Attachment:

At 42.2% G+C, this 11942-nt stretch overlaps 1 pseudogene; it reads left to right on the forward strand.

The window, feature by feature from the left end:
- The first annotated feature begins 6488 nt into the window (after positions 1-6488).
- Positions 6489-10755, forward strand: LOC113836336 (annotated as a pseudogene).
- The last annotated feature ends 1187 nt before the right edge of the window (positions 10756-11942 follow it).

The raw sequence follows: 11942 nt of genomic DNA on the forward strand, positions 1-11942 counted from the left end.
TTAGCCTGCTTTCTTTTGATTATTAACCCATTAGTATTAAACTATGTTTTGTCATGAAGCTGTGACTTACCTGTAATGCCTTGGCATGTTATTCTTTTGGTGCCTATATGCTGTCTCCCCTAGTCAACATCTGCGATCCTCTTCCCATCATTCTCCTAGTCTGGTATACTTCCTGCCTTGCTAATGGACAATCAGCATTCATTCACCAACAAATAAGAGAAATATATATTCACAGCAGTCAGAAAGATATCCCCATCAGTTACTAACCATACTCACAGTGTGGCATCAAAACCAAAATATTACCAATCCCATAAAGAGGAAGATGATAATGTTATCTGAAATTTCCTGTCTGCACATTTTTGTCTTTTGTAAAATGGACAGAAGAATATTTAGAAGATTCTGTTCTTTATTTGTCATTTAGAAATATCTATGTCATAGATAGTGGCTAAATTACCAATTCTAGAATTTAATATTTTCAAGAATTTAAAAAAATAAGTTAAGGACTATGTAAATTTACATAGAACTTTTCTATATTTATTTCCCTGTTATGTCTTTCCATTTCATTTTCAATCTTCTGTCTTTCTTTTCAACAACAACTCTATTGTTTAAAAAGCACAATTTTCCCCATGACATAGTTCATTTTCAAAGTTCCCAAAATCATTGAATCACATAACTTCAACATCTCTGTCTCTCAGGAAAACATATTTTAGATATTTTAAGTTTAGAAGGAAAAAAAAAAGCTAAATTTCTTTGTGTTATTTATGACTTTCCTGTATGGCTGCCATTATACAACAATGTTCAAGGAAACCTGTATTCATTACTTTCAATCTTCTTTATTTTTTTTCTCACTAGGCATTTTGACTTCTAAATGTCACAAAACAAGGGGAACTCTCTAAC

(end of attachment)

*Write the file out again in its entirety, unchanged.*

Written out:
At 42.2% G+C, this 11942-nt stretch overlaps 1 pseudogene; it reads left to right on the forward strand.

The window, feature by feature from the left end:
- The first annotated feature begins 6488 nt into the window (after positions 1-6488).
- Positions 6489-10755, forward strand: LOC113836336 (annotated as a pseudogene).
- The last annotated feature ends 1187 nt before the right edge of the window (positions 10756-11942 follow it).

The raw sequence follows: 11942 nt of genomic DNA on the forward strand, positions 1-11942 counted from the left end.
TTAGCCTGCTTTCTTTTGATTATTAACCCATTAGTATTAAACTATGTTTTGTCATGAAGCTGTGACTTACCTGTAATGCCTTGGCATGTTATTCTTTTGGTGCCTATATGCTGTCTCCCCTAGTCAACATCTGCGATCCTCTTCCCATCATTCTCCTAGTCTGGTATACTTCCTGCCTTGCTAATGGACAATCAGCATTCATTCACCAACAAATAAGAGAAATATATATTCACAGCAGTCAGAAAGATATCCCCATCAGTTACTAACCATACTCACAGTGTGGCATCAAAACCAAAATATTACCAATCCCATAAAGAGGAAGATGATAATGTTATCTGAAATTTCCTGTCTGCACATTTTTGTCTTTTGTAAAATGGACAGAAGAATATTTAGAAGATTCTGTTCTTTATTTGTCATTTAGAAATATCTATGTCATAGATAGTGGCTAAATTACCAATTCTAGAATTTAATATTTTCAAGAATTTAAAAAAATAAGTTAAGGACTATGTAAATTTACATAGAACTTTTCTATATTTATTTCCCTGTTATGTCTTTCCATTTCATTTTCAATCTTCTGTCTTTCTTTTCAACAACAACTCTATTGTTTAAAAAGCACAATTTTCCCCATGACATAGTTCATTTTCAAAGTTCCCAAAATCATTGAATCACATAACTTCAACATCTCTGTCTCTCAGGAAAACATATTTTAGATATTTTAAGTTTAGAAGGAAAAAAAAAAGCTAAATTTCTTTGTGTTATTTATGACTTTCCTGTATGGCTGCCATTATACAACAATGTTCAAGGAAACCTGTATTCATTACTTTCAATCTTCTTTATTTTTTTTCTCACTAGGCATTTTGACTTCTAAATGTCACAAAACAAGGGGAACTCTCTAAC